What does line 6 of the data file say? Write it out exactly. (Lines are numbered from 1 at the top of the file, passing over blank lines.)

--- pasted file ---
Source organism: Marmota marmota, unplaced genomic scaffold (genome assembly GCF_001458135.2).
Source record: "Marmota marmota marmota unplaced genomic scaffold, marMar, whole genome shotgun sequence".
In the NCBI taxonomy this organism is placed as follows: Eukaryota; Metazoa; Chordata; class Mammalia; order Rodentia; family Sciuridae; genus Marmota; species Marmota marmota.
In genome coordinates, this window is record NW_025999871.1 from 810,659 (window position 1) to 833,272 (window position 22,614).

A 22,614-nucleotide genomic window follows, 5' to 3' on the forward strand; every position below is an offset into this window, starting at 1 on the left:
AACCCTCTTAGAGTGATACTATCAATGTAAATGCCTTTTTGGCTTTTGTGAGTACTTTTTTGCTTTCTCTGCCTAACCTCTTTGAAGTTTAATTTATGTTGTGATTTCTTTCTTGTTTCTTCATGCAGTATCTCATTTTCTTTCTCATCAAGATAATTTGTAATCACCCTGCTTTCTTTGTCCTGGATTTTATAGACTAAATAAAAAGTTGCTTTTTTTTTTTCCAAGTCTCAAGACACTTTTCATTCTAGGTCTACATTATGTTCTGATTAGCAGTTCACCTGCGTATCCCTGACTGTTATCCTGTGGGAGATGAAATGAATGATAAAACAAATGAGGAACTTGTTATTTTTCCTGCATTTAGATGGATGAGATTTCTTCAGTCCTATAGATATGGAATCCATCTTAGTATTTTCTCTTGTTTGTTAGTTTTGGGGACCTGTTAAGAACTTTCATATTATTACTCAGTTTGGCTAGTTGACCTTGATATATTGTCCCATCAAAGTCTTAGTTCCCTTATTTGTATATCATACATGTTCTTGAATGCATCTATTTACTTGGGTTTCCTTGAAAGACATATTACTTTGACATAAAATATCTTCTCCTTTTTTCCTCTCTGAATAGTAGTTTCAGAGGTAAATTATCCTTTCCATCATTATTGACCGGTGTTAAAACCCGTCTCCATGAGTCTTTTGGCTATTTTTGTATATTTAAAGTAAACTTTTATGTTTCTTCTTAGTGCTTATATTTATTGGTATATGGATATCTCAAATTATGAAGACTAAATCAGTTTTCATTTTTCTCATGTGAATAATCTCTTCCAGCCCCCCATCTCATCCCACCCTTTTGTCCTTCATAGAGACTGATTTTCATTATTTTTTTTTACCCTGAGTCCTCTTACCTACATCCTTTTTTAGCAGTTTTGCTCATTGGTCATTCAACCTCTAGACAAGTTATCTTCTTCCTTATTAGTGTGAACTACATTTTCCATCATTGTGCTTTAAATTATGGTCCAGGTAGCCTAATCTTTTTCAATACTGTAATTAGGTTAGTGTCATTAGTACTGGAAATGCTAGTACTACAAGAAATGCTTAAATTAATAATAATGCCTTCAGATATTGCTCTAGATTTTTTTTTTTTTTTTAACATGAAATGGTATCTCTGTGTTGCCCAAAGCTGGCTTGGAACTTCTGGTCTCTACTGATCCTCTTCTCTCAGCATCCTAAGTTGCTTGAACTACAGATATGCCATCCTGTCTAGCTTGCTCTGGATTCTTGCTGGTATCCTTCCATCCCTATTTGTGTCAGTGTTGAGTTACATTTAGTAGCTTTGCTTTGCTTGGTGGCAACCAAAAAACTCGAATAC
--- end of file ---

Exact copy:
AACCCTCTTAGAGTGATACTATCAATGTAAATGCCTTTTTGGCTTTTGTGAGTACTTTTTTGCTTTCTCTGCCTAACCTCTTTGAAGTTTAATTTATGTTGTGATTTCTTTCTTGTTTCTTCATGCAGTATCTCATTTTCTTTCTCATCAAGATAATTTGTAATCACCCTGCTTTCTTTGTCCTGGATTTTATAGACTAAATAAAAAGTTGCTTTTTTTTTTTCCAAGTCTCAAGACACTTTTCATTCTAGGTCTACATTATGTTCTGATTAGCAGTTCACCTGCGTATCCCTGACTGTTATCCTGTGGGAGATGAAATGAATGATAAAACAAATGAGGAACTTGTTATTTTTCCTGCATTTAGATGGATGAGATTTCTTCAGTCCTATAGATATGGAATCCATCTTAGTATTTTCTCTTGTTTGTTAGTTTTGGGGACCTGTTAAGAACTTTCATATTATTACTCAGTTTGGCTAGTTGACCTTGATATATTGTCCCATCAAAGTCTTAGTTCCCTTATTTGTATATCATACATGTTCTTGAATGCATCTATTTACTTGGGTTTCCTTGAAAGACATATTACTTTGACATAAAATATCTTCTCCTTTTTTCCTCTCTGAATAGTAGTTTCAGAGGTAAATTATCCTTTCCATCATTATTGACCGGTGTTAAAACCCGTCTCCATGAGTCTTTTGGCTATTTTTGTATATTTAAAGTAAACTTTTATGTTTCTTCTTAGTGCTTATATTTATTGGTATATGGATATCTCAAATTATGAAGACTAAATCAGTTTTCATTTTTCTCATGTGAATAATCTCTTCCAGCCCCCCATCTCATCCCACCCTTTTGTCCTTCATAGAGACTGATTTTCATTATTTTTTTTTACCCTGAGTCCTCTTACCTACATCCTTTTTTAGCAGTTTTGCTCATTGGTCATTCAACCTCTAGACAAGTTATCTTCTTCCTTATTAGTGTGAACTACATTTTCCATCATTGTGCTTTAAATTATGGTCCAGGTAGCCTAATCTTTTTCAATACTGTAATTAGGTTAGTGTCATTAGTACTGGAAATGCTAGTACTACAAGAAATGCTTAAATTAATAATAATGCCTTCAGATATTGCTCTAGATTTTTTTTTTTTTTTTAACATGAAATGGTATCTCTGTGTTGCCCAAAGCTGGCTTGGAACTTCTGGTCTCTACTGATCCTCTTCTCTCAGCATCCTAAGTTGCTTGAACTACAGATATGCCATCCTGTCTAGCTTGCTCTGGATTCTTGCTGGTATCCTTCCATCCCTATTTGTGTCAGTGTTGAGTTACATTTAGTAGCTTTGCTTTGCTTGGTGGCAACCAAAAAACTCGAATAC